A primary health-care intervention on pre- and postnatal risk factor behavior to prevent childhood allergy. The Prevention of Allergy among Children in Trondheim (PACT) study
Journal article, Peer reviewed
MetadataShow full item record
Original versionBMC Public Health 2010, 10 10.1186/1471-2458-10-443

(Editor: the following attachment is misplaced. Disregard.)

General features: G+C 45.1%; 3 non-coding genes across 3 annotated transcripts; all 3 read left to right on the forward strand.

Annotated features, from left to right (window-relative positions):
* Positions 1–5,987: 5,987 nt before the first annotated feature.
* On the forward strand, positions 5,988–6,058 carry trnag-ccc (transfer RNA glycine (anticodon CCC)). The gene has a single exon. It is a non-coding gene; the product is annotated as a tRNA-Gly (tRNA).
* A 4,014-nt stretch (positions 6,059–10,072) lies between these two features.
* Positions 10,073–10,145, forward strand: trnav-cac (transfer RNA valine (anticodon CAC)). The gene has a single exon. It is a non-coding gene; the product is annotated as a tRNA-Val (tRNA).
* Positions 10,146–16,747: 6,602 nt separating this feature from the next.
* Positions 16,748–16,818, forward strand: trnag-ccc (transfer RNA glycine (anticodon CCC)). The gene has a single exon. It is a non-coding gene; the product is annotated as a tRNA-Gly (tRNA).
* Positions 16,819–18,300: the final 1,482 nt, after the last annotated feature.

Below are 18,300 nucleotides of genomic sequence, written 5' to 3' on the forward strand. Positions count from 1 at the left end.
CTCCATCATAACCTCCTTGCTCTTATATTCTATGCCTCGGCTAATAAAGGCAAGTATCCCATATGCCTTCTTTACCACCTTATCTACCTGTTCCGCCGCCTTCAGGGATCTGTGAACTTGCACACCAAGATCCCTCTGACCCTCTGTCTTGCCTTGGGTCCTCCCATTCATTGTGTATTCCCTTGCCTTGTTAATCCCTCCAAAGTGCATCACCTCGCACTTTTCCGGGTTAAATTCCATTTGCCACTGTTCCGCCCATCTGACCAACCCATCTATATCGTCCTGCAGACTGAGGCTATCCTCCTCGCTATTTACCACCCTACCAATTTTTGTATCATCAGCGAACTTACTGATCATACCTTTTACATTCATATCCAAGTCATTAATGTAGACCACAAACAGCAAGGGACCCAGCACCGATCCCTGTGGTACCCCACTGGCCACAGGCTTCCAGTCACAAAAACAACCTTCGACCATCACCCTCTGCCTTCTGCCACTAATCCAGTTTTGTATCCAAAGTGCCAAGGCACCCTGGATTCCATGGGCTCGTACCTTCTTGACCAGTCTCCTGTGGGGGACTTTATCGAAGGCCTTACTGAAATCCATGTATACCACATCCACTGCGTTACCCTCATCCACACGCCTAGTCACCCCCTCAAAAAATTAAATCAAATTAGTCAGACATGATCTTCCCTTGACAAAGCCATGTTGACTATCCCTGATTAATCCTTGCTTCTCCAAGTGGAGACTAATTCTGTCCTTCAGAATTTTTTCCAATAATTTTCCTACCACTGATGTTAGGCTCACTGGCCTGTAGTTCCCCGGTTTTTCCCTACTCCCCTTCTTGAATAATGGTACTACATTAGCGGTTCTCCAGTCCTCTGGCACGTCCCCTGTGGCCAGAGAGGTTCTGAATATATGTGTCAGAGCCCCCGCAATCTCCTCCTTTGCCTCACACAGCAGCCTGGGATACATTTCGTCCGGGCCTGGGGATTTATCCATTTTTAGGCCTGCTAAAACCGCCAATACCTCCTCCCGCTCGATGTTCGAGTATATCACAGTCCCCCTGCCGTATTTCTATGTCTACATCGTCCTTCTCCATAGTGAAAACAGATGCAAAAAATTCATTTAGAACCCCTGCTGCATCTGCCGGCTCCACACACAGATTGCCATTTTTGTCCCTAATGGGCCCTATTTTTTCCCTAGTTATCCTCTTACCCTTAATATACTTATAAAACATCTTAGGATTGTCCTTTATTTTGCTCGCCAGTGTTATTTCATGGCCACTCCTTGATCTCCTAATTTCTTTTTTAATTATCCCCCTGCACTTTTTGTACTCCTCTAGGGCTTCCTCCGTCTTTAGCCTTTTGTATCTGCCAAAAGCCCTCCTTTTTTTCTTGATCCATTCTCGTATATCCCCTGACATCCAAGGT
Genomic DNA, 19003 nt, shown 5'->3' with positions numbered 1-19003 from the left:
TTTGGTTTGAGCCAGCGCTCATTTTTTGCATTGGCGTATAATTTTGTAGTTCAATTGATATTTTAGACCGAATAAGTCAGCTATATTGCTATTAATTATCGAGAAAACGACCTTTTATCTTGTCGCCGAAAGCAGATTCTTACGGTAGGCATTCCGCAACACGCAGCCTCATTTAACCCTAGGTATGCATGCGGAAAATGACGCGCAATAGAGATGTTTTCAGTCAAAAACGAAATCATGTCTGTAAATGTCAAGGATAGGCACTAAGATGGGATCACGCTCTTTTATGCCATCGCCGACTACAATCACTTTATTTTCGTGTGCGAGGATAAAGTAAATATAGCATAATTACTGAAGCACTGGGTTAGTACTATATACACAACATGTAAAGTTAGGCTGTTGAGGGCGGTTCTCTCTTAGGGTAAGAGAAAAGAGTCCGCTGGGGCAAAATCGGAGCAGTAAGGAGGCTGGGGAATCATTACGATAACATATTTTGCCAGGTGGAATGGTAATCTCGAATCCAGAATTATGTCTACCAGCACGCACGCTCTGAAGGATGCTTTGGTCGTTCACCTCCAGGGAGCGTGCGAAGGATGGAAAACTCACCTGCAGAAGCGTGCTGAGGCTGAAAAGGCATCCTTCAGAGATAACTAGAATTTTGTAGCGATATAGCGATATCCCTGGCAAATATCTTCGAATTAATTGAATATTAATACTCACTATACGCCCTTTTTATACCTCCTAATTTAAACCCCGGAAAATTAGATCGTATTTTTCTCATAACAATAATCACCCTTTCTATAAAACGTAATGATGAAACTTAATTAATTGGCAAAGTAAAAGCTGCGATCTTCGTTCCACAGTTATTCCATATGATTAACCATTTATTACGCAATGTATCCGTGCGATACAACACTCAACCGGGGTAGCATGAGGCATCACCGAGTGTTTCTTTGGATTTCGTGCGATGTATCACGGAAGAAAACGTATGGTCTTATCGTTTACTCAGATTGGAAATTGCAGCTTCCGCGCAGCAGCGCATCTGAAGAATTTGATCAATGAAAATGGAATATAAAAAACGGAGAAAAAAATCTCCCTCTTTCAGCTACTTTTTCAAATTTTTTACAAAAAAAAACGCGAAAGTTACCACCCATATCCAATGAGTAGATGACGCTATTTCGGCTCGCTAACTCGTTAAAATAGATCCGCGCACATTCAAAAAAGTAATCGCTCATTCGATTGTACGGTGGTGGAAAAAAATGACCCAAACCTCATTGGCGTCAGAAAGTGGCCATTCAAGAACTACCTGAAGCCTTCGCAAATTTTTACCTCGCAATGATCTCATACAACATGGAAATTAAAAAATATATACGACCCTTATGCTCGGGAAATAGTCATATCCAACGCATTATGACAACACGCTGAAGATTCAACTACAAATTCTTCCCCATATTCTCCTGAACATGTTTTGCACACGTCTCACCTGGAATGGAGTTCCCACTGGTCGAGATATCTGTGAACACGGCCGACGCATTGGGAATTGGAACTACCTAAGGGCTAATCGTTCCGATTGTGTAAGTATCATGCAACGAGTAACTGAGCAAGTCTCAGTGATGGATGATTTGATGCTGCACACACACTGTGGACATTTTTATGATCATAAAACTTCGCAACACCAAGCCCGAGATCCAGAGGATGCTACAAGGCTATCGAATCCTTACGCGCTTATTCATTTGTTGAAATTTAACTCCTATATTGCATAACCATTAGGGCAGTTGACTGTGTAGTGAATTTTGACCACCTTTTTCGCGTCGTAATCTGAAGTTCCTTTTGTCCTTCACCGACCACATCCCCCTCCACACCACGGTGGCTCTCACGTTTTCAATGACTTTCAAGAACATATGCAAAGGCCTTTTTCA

Background: This study aimed to evaluate the impact of a primary prevention intervention program on risk behavior for allergic diseases among children up to 2 years of age. The setting was in ordinary pre- and postnatal primary health care in Trondheim, Norway. Methods: The Prevention of Allergy among Children in Trondheim, Norway (PACT) study invited all pregnant women and parents to children up to 2 years of age in the community to participate in a non-randomized, controlled, multiple life-style intervention study. Interventional topics was increased dietary intake of cod liver oil and oily fish for women during pregnancy and for infants during the first 2 years of life, reduced parental smoking and reduced indoor dampness. A control cohort was established prior to the intervention cohort with “follow up as usual”. Questionnaires were completed in pregnancy, 6 weeks after birth and at 1 and 2 years of age. Trends in exposure and behavior are described. Results: Intake of oily fish and cod liver oil increased statistically significantly among women and infants in the intervention cohort compared to the control cohort. There was a low postnatal smoking prevalence in both cohorts, with a trend towards a decreasing smoking prevalence in the control cohort. There was no change in indoor dampness or in behavior related to non- intervened life-style factors. Conclusions: The dietary intervention seemed to be successful. The observed reduced smoking behavior could not be attributed to the intervention program, and the latter had no effect on indoor dampness.